Despite the popularity of Japanese food here, there have not been many fugu restaurants in Singapore.
There is Fuku Fine Dining Restaurant, which opened in Mohamed Sultan Road in 2014, but it has not made much of a mark.
The mystique behind the poisonous puffer fish may be a thing of the past - few people worry about dying from eating it these days because restaurant chefs who handle the fish undergo strict training.
But fugu restaurants tend to focus on the single ingredient and Singaporeans are known to favour variety.
So, it is somewhat surprising to see a new fugu restaurant opening here. But Guenpin, which opened last month at Maxwell Chambers, may just work.
The first overseas franchisee of a chain with more than 90 outlets throughout Japan, it does not position itself as a fine-dining restaurant. Instead, it offers affordable sets and a la carte servings, which it can because of the volume the chain handles.
01-06 Maxwell Chambers, 32 Maxwell Road; tel: 6634-2916; open: noon to 3pm, 6pm to midnight (Mondays to Fridays), 5pm to midnight (Saturdays, Sundays, eve of public holidays and public holidays)
Food: 4/5 stars
Service: 4/5 stars
Ambience: 3/5 stars
Price: Budget about $100 a person for full-course meals. There are also bento lunches from $26 to $38 a person.
The other difference is that the Singapore branch, like some outlets in Japan, also serves snow crab dishes besides fugu. So you can have a mix of both or even an entire meal of snow crab.
If you are dining as a couple, a good idea is to order one of the sets, priced from $88 for five courses to $168 for nine courses. These are supposedly for one person, but serving sizes are enough for two. Supplement with a la carte orders if you need more food.
For my lunch companion and me, I order the $88 Guen Puffer Fish Course, which comprises Parboiled Puffer Fish Skin Sashimi, a choice of Thin or Thick Sliced Puffer Fish Sashimi, Puffer Fish Hot Pot, Porridge and Dessert.
With extra orders of Deep Fried Puffer Fish ($35), Creamy Crab Meat Croquette ($15) and Snow Crab Tempura ($32), we have a satisfying and filling lunch.
I usually visit the fugu restaurants in Osaka when I am in the Japanese city, but I find my meal at Guenpin even better.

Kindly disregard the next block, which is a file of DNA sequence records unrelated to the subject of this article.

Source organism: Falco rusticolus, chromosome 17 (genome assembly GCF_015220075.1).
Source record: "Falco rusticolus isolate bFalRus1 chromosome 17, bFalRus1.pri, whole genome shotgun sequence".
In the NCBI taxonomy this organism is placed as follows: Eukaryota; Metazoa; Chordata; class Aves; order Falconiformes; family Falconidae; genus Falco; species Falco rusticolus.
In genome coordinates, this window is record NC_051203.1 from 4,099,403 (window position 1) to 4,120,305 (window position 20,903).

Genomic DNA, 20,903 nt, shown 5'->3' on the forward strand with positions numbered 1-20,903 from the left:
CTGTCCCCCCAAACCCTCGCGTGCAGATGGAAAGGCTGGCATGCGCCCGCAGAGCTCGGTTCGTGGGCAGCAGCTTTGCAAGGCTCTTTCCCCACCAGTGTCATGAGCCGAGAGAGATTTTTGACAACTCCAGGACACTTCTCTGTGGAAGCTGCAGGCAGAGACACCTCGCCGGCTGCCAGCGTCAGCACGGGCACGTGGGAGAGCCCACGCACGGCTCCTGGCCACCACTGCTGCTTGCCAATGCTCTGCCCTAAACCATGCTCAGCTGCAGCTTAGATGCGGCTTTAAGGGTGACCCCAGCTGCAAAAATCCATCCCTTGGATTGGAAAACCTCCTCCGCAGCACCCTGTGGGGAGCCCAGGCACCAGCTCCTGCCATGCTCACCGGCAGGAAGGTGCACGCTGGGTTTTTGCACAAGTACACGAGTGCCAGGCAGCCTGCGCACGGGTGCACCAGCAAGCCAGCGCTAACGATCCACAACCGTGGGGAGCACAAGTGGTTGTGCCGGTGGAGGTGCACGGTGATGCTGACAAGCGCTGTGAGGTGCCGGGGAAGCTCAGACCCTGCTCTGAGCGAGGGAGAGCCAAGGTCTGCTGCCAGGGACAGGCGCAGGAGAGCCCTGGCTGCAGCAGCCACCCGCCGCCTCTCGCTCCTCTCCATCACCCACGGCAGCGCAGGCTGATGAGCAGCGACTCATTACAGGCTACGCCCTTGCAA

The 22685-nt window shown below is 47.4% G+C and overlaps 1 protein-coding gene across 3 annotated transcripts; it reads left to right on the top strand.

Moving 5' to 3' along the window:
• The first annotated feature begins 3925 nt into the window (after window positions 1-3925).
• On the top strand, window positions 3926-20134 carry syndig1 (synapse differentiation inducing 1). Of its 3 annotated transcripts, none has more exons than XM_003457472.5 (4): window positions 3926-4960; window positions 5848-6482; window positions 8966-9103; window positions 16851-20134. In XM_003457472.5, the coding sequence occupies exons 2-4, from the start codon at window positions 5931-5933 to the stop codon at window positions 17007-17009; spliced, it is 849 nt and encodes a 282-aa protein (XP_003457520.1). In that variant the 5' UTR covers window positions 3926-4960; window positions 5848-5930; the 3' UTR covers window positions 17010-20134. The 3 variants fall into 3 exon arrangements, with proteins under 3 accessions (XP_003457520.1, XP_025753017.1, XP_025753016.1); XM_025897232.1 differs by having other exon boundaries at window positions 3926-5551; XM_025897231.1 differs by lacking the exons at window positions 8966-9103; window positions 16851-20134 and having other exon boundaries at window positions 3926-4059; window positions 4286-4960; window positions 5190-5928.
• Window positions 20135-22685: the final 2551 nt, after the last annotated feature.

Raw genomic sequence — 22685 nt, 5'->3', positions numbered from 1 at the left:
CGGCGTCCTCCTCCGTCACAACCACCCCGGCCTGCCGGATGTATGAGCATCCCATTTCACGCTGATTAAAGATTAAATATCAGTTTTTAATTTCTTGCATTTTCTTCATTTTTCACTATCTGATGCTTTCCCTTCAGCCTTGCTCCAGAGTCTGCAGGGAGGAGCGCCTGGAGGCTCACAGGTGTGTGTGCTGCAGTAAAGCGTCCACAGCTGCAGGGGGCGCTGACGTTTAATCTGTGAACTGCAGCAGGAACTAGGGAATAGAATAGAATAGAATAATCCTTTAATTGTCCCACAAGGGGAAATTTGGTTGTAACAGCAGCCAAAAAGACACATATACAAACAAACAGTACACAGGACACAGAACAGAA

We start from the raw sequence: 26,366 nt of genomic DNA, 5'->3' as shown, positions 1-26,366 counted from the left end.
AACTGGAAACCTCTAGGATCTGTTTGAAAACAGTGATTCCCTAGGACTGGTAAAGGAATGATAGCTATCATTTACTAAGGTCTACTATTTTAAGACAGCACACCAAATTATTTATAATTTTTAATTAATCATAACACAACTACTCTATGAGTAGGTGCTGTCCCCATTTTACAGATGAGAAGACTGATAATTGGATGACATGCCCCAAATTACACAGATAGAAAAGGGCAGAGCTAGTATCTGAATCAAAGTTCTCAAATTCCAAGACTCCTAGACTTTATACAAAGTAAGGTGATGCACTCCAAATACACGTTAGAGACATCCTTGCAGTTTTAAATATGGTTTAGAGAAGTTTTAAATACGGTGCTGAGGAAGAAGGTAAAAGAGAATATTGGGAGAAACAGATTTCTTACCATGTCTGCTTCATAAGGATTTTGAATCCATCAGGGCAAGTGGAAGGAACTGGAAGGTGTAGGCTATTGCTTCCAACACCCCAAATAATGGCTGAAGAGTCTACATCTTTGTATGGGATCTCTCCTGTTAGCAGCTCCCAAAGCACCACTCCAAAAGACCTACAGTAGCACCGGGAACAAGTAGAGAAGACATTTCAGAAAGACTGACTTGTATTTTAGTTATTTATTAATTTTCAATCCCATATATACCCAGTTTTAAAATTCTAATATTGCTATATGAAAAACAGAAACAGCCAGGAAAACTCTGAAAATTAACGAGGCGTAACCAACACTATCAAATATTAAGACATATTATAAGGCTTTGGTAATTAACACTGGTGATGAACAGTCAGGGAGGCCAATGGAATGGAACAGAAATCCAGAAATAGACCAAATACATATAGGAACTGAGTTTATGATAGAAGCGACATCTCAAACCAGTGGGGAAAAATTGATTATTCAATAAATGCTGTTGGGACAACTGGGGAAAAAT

Everything tastes fresh, unlike at the massive Osaka eateries, which sometimes prepare the dishes ahead of time to cater to the crowds and leave them sitting around.
I am a fan of the springy, rubbery fugu skin, which is cut into thin strips and served chilled in a ponzu sauce with spring onions and grated radish. It is a delight in the mouth, waking up your palate and your jaws at the same time.
Because puffer fish meat is also very chewy, fugu sashimi is usually served sliced so thinly, they look translucent. But at Guenpin, the fish is aged through a freezing and defrosting process that makes it slightly more tender.
That is why the restaurant offers the option of thick sliced sashimi, with the fish served on lettuce leaves and drizzled with ponzu sauce before being blanketed with spring onions and grated radish.
When you chew everything together, the flavours combine beautifully. The lettuce also adds a crisp texture that contrasts well with that of the fish. I enjoy this even more than thin sliced sashimi, which is also available here. That is eaten simply dipped in ponzu sauce.
Fugu can be cooked in various ways and one of my favourite is deep-frying, which Guenpin does well.
Never mind that you may leave the restaurant smelling of oil because the golden pieces of fugu karaage are delicious. The meat is almost as firm as chicken, but has a more delicate sweetness.
At this juncture, we take a break from fugu and feast on snow crab croquettes and tempura. The tempura is especially excellent, with meaty crab legs encased in light and crisp batter. Every bite of sweet and juicy crab is bliss.
After a spate of deep-fried dishes, the hotpot is a welcome follow-up. The pot is a sheet of paper in a wicker basket, with a piece of metal placed at the bottom to set off the induction stove. Fugu pieces as well as vegetables, tofu and kudzu noodles are cooked in a light dashi in this paper pot and eaten with a ponzu dip - boasting clean, pure flavours.
The meal ends with a comforting porridge, made by adding rice and an egg to the remaining stock. It ensures you do not leave the table hungry, but it is delicious too.
Dessert is a scoop of ice cream, with a choice of flavours such as yuzu or matcha. Not very exciting, but it does the job.
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• The Sunday Times paid for its meals at the eateries reviewed here